Construction is underway on phase I of the Euchee Creek Greenway, a 4.3-mile trail that will connect Canterbury Farms with Patriots Park. The Greenway is a series of off-street bikeways, walkways and trails that will connect neighborhoods, parks, schools and communities across the county and the region.

Funding for the design and construction of phase I is part of the general obligation bond that was approved by voters in 2016. Construction is expected to take a year to complete.

“The second phase will have to be based on funding. Hopefully, we can put it in T-SPLOST,” Doug Duncan, chairman of the Columbia County Board of Commissioners, said at a groundbreaking ceremony in June.

Upon completion, the multi-phase project will cover 26.5 miles from the city of Grovetown to the south to the Savannah River to the north. Depending on the topography of the area, trail types will include shared-use paths, sidewalks, boardwalks and bridges. The multi-use path will travel through native wetlands, lowland forests, rolling hills and along creek banks where users can experience the various ecosystems and natural resources of Columbia County.

In addition, the Greenway will improve connections between neighborhoods such as Riverwood Plantation, Villages of Greenbrier, Bartram Trail and Knob Hill. The system ultimately will feature public art, environmental education opportunities, wayfinding signs and on-trail amenities as well.

For more information visit www.ecgreenway.com.

By the Book


Go behind the crime scene tape with a GBI special agent as he investigates a local murder in a true-life homicide case

Retired GBI special agent Doug Parker always knew he wanted to follow in his father’s footsteps and pursue a career in law enforcement – from the time he was shot at as a 13-year-old when he tagged along with his father to track down moonshiners.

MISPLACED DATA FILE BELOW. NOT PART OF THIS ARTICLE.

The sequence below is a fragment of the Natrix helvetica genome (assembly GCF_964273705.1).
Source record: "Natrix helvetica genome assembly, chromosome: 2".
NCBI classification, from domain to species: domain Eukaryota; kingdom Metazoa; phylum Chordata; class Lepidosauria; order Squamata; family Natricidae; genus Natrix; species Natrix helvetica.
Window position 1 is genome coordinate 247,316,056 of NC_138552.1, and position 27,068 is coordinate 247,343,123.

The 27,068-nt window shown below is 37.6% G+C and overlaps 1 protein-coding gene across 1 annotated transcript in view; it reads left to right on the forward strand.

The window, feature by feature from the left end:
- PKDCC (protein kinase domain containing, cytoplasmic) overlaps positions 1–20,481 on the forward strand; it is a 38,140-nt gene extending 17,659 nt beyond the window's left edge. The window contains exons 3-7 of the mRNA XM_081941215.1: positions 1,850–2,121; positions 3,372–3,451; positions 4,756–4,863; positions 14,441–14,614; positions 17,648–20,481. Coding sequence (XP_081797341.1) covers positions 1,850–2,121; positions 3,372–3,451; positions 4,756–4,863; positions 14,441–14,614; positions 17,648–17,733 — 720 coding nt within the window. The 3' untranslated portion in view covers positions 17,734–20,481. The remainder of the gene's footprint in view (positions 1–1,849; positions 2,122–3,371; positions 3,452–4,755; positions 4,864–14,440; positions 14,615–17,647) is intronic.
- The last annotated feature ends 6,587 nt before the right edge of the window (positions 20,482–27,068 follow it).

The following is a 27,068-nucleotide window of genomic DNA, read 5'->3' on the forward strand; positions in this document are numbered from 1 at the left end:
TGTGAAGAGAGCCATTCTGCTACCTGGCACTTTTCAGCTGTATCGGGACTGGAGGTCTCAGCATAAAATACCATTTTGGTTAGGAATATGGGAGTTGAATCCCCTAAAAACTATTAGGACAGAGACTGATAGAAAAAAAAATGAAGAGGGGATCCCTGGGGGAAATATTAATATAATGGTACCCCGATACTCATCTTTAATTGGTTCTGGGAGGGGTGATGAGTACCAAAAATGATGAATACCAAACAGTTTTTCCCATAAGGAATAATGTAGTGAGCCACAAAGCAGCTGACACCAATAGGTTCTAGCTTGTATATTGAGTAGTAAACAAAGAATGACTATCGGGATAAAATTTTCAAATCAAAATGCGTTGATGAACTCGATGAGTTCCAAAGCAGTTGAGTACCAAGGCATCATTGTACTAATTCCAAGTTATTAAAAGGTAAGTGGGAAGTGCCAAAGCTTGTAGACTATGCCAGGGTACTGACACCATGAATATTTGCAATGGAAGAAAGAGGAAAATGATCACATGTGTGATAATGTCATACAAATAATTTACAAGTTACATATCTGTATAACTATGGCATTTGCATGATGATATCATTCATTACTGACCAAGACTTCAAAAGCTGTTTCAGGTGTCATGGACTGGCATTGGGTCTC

Parker and his father, who was chief of the Clayton County Police Department, escaped the bullets that went flying in their direction, and the young teen’s future vocational path was set. During his 30-year career, Parker investigated more than 250 death cases.

However, one of them in particular – the 1997 murder of 25-year-old Kristia Anderson, who was ambushed and shot to death on Highway 25 in Burke County as she drove home from work late one night – stuck with him. In his new book, A Killher Plan, Parker takes readers beyond the crime scene tape for an inside look at the two-and-a-half-year investigation.

“It was one of the more interesting cases that I worked,” Parker says. “It had a lot of twists and turns.”

Pursuit of Justice
For Parker, there was little mystery as to who was responsible for Kristia’s death. The challenge was proving it.

He knew just where to start the investigation, though. Although Kristia’s husband, Ken, had called local authorities to see if any accidents had been reported when she didn’t come home on time, Parker noticed at the crime scene that Anderson leaned aloofly against his pickup truck with his arms and feet crossed. He asked no questions and showed no interest in seeing his wife.

“He had no feelings, no emotion,” says Parker. “Nothing really bothered him. Ken always tried to blame everybody else.”

In the book the former GBI special agent, who retired in 2012, takes readers through the investigation from interviewing witnesses and suspects and setting up polygraph tests to conducting records searches and collecting evidence.

He describes the attempts to find the murder weapons, which took 18 months to discover, and the legal proceedings of the case. Ultimately, Anderson, and the two men he hired to kill Kristia, Charles DeWayne Reeves and Bernard Edward Meadows, were brought to justice.

Reeves and Meadows entered guilty pleas and agreed to testify against Anderson. They are serving life in prison without parole. Anderson also pleaded guilty and is serving a life sentence without parole.

“Kristia was a good person,” says Parker. “She didn’t meet a stranger.”

Because of the strong rapport he developed with Kristia’s mother, Patricia Kehr, Parker admits that the Anderson case “softened me up a little bit” and made him more sympathetic to the needs of surviving family members.

“Families have a lot of feelings that at first I probably didn’t pay as much attention to as I should have,” he says.

Nevertheless, he says, investigators need to remain detached to do their jobs. “You have to remove yourself. You see so much stuff,” says Parker. “People get killed in so many different ways.”

Larger Purpose
He hopes the book will help other crime victims and surviving family members in homicide cases understand the hows and whys of criminal investigations and what happens at trial.